When measures are taken that would have made an earlier injury or harm less likely to occur, evidence of the subsequent measures is not admissible to prove:
(b) culpable conduct;
(c) a defect in a product or its design; or
(d) a need for a warning or instruction.
The court may admit this evidence for another purpose, such as impeachment or, if disputed, proving ownership, control, or the feasibility of precautionary measures.
Rule 407 was amended, effective March 1, 2000, to follow the 1997 federal amendment. The amendment clarifies that evidence of measures taken by a defendant prior to an event causing 'injury or harm' do not fall within the exclusionary scope of Rule 407 even if they occurred after the manufacture or design of a product. The amendment also extends the exclusionary principle of the rule to product liability actions.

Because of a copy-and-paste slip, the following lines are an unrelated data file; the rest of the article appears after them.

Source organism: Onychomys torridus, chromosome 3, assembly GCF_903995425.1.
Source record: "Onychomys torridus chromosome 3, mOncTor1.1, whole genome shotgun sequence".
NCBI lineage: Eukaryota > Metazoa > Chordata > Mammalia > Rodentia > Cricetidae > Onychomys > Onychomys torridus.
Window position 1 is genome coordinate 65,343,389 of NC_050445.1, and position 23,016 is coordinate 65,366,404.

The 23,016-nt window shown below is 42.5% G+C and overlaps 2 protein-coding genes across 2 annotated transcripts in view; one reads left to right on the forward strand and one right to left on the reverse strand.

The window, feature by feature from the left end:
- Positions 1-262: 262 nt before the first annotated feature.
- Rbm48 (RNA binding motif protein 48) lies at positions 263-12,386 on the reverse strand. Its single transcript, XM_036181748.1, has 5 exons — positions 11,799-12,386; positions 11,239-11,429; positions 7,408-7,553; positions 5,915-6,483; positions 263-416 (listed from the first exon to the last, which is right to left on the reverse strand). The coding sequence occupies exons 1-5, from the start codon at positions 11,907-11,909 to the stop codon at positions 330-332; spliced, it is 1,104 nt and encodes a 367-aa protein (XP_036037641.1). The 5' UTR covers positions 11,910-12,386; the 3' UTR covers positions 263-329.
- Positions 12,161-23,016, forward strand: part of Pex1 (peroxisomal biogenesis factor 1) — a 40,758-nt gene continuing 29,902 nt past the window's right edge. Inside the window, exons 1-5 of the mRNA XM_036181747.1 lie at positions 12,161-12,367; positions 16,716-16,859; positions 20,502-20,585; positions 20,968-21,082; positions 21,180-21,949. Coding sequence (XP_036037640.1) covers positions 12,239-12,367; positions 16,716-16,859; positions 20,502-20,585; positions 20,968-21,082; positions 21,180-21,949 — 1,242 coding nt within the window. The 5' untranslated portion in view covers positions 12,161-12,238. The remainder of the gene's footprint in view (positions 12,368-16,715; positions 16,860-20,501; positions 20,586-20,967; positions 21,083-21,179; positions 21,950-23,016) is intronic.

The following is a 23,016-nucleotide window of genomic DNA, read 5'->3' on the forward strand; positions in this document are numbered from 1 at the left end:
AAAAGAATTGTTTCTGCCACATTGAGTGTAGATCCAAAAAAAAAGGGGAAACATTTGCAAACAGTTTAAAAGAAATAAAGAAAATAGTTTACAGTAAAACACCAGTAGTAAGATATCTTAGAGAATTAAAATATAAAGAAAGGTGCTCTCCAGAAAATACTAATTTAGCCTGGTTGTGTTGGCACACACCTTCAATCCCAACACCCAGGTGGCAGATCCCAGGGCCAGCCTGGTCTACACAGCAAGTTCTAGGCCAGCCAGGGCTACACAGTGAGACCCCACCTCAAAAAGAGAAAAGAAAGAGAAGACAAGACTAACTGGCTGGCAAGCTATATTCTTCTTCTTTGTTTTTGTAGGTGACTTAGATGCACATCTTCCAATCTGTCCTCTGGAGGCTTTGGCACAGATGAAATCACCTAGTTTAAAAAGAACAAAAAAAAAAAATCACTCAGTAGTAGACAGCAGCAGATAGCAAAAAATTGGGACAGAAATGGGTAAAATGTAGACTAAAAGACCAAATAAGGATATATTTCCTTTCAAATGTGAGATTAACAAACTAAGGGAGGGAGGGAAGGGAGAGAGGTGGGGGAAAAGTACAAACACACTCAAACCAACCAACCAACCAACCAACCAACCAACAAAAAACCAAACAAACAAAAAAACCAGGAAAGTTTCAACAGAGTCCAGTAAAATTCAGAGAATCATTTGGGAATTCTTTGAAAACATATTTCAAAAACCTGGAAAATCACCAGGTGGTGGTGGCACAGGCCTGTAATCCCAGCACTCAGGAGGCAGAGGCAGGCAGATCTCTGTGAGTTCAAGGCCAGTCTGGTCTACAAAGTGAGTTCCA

Rule 407 was amended, effective March 1, 2014, in response to the December 1, 2011, revision of the Federal Rules of Evidence. The language and organization of the rule were changed to make the rule more easily understood and to make style and terminology consistent throughout the rules. There is no intent to change any result in any ruling on evidence admissibility.
SOURCES: Joint Procedure Committee Minutes of April 26-27, 2012, pages 15-16; September 24-25, 1998, pages 2-3; April 30-May 1, 1998, pages 14-15; April 8, 1976, pages 23, 25; October 1, 1975, page 3. Fed.R.Ev. 407; Rule 407, SBAND proposal.